For more than 25 years, at Ohio University and later at Iowa State, I surveyed media ethics students about why they lie.

Falsehoods have consequences. Small lies lead to bigger ones; half-truths and exaggeration mislead the public. Details of a lie change with each telling, but the truth remains the same.

Keeping a lying journal

My students keep “a lying journal” with these instructions:

  1. For a period of one week, keep track of all the white lies, half-truths and falsehoods that you say or indicate to others.
    • Under each incident or item, briefly note the immediate, future or possible consequences of the lie.
  2. Keep track of all the white lies, half-truths and falsehoods that others say or indicate to you.
    • Under each incident or item, briefly note the immediate, future or possible consequences of the lie.
  3. Keep track of times when you wanted to tell a white lie, half-truth or falsehood … but caught yourself and told the truth or declined to answer the question (doing so in a polite, discreet or appropriate way).
  4. In your journal, write about what you learned from the exercise.

On average, students underestimate the consequences of their own lies but overreact when they catch others in lies. They tell some 36 lies per week and catch others in lies about 11 times. They are tempted to lie but tell the truth a mere six times per week.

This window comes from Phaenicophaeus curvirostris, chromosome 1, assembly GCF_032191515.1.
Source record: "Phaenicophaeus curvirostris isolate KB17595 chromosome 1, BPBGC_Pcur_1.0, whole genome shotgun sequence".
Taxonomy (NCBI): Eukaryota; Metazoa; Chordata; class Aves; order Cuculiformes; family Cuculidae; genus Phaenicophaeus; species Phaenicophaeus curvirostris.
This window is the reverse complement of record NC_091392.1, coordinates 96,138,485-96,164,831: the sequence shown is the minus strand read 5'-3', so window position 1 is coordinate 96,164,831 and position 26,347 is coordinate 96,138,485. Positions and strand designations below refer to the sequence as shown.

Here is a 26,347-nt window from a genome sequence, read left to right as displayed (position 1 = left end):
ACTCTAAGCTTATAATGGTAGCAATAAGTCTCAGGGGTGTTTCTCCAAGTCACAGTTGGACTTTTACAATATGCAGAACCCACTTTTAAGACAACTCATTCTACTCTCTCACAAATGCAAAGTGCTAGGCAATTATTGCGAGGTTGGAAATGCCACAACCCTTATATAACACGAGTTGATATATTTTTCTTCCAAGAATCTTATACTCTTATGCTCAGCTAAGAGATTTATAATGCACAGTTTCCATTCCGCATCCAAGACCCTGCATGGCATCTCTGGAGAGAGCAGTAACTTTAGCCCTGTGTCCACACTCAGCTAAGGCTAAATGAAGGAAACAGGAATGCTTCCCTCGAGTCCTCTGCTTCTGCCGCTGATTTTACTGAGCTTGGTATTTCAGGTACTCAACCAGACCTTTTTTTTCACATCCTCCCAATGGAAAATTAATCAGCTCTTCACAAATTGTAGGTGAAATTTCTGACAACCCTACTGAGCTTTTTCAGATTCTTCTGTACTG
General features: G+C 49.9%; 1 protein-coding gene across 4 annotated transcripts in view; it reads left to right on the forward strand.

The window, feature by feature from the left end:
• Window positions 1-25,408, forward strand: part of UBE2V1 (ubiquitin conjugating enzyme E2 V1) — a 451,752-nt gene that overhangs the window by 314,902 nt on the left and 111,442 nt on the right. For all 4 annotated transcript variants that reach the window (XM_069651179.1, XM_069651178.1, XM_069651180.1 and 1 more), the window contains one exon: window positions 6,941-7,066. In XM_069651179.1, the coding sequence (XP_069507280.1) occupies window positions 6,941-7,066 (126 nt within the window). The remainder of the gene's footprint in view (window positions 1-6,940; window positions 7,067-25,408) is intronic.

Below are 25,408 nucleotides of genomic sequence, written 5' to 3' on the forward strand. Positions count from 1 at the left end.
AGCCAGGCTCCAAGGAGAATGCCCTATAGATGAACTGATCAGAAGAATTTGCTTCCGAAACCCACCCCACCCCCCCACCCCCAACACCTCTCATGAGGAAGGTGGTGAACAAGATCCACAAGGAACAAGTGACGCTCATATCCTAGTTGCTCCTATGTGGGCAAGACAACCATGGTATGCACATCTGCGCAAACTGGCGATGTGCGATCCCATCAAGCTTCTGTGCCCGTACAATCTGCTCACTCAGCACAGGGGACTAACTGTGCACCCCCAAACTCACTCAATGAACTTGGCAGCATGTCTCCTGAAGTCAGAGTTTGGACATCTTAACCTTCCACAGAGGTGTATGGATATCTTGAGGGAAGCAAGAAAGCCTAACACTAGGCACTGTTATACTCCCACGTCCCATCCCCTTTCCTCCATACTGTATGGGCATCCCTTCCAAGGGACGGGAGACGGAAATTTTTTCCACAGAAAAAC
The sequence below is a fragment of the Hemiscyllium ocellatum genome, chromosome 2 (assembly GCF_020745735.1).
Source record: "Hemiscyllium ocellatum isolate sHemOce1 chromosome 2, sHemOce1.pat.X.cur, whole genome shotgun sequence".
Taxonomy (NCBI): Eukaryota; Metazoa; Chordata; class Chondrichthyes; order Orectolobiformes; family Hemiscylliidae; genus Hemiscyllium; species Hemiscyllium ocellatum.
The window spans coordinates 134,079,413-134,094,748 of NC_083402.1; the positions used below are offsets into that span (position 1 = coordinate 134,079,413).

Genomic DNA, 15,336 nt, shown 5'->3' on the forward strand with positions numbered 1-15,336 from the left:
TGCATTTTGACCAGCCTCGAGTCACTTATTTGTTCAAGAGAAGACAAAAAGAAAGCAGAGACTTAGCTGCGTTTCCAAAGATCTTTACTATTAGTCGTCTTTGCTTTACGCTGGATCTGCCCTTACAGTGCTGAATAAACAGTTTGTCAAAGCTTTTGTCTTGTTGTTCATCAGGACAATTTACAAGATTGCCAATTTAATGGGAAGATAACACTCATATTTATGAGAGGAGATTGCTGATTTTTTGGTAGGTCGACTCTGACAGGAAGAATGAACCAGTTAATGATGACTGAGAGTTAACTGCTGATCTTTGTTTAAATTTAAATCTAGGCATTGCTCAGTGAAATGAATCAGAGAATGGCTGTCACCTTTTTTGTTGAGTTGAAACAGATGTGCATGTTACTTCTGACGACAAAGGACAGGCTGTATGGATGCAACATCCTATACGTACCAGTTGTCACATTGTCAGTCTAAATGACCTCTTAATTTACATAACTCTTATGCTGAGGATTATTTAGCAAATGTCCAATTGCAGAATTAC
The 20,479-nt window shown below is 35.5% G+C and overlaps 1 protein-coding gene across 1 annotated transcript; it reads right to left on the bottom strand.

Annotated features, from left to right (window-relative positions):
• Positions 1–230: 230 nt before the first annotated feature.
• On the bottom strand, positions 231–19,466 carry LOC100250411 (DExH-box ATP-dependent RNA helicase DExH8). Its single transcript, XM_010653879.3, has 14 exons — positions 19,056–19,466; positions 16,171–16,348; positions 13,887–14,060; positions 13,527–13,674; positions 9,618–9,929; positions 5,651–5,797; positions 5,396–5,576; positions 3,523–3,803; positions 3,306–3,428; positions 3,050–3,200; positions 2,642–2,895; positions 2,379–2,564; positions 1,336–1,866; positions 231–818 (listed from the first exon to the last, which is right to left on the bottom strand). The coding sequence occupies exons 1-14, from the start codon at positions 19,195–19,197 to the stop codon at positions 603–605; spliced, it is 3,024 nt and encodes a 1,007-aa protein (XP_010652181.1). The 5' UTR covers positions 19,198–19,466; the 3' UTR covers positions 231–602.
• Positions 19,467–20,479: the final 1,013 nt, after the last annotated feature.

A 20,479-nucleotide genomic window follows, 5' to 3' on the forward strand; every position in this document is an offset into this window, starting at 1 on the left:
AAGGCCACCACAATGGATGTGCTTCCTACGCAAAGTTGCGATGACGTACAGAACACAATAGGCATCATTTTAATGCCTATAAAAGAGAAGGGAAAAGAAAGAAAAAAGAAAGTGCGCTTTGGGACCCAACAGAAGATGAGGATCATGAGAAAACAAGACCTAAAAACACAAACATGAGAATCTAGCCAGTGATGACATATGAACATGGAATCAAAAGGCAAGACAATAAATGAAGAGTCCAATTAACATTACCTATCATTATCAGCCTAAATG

In anonymous comments, students share experiences.

“Throughout the lying exercise,” one student writes, “I realized I lie a lot without even noticing. At first, it was hard to catch myself lying, but as the week went on, I paid more attention to what I was saying and what others were saying to determine if they were lying to me.”

Another student notes, “One thing I learned from this exercise is I do not think about telling a lie before I do. The only reason I caught myself in the last week was because of this exercise. Usually, I would not have stopped and told the truth.”

Take the lying journal challenge and see how often you lie  — face-to-face and digitally — in one week. Then track the consequences of those falsehoods, half-truths, exaggerations and white lies.

You may make important self-discoveries.

We all have the obligation to restore truth in society. Just as little lies eventually lead to bigger ones, small truths lead to significant ones that enhance character and career.

Our stories may be republished online or in print under Creative Commons license CC BY-NC-ND 4.0. We ask that you edit only for style or to shorten, provide proper attribution and link to our web site. Please see our republishing guidelines for use of photos and graphics.

Michael Bugeja
Michael Bugeja

Michael Bugeja is the author of "Living Media Ethics" (Routledge/Taylor & Francis) and "Interpersonal Divide in the Age of the Machine" (Oxford Univ. Press). He is a regular contributor to Iowa Capital Dispatch and is writing a series of columns on the topic of "Living Ethics." Views expressed here are his own.